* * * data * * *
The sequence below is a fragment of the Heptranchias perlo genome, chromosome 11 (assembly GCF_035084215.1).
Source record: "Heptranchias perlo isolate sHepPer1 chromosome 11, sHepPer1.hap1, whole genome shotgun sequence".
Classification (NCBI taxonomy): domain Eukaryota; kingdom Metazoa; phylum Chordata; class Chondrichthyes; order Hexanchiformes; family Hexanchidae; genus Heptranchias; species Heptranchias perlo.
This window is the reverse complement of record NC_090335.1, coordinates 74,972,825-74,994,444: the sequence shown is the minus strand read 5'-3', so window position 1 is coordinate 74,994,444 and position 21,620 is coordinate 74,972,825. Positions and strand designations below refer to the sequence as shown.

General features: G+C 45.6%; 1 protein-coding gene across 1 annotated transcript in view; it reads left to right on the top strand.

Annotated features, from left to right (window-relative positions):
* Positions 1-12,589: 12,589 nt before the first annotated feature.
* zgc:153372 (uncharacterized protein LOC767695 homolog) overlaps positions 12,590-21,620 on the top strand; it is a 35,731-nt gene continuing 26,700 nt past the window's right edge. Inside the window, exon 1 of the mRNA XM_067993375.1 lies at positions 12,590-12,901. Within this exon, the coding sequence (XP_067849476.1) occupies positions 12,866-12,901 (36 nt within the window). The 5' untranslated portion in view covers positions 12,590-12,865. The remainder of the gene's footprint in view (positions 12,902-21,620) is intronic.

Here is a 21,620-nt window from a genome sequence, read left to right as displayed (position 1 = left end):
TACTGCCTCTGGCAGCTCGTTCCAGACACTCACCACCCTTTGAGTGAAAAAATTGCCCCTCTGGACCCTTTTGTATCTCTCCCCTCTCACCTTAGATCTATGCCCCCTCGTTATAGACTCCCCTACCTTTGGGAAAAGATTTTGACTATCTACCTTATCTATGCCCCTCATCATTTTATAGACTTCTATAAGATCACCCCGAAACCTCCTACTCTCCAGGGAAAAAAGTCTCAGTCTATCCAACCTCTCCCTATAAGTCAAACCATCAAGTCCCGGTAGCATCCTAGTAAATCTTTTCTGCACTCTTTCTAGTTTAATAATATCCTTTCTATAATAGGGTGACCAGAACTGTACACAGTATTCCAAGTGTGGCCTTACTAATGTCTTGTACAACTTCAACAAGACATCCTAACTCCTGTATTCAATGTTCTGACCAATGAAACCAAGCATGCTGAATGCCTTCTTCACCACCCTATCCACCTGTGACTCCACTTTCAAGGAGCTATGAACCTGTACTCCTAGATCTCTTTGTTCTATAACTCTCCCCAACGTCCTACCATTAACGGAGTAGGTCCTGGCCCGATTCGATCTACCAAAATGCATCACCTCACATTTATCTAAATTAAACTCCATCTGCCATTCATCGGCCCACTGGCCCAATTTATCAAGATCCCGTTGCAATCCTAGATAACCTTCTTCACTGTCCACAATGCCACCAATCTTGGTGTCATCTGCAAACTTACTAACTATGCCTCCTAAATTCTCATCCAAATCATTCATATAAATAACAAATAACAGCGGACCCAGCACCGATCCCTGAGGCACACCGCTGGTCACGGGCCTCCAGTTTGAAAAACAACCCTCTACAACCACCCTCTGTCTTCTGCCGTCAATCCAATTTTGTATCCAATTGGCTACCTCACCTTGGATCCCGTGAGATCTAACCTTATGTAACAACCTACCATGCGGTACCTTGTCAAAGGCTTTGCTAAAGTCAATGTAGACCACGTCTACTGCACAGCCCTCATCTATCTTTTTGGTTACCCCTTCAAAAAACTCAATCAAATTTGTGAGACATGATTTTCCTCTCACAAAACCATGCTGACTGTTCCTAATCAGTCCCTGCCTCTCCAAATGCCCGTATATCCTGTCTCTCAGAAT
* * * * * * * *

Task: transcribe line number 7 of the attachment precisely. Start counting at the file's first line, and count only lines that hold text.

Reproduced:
* Positions 1-12,589: 12,589 nt before the first annotated feature.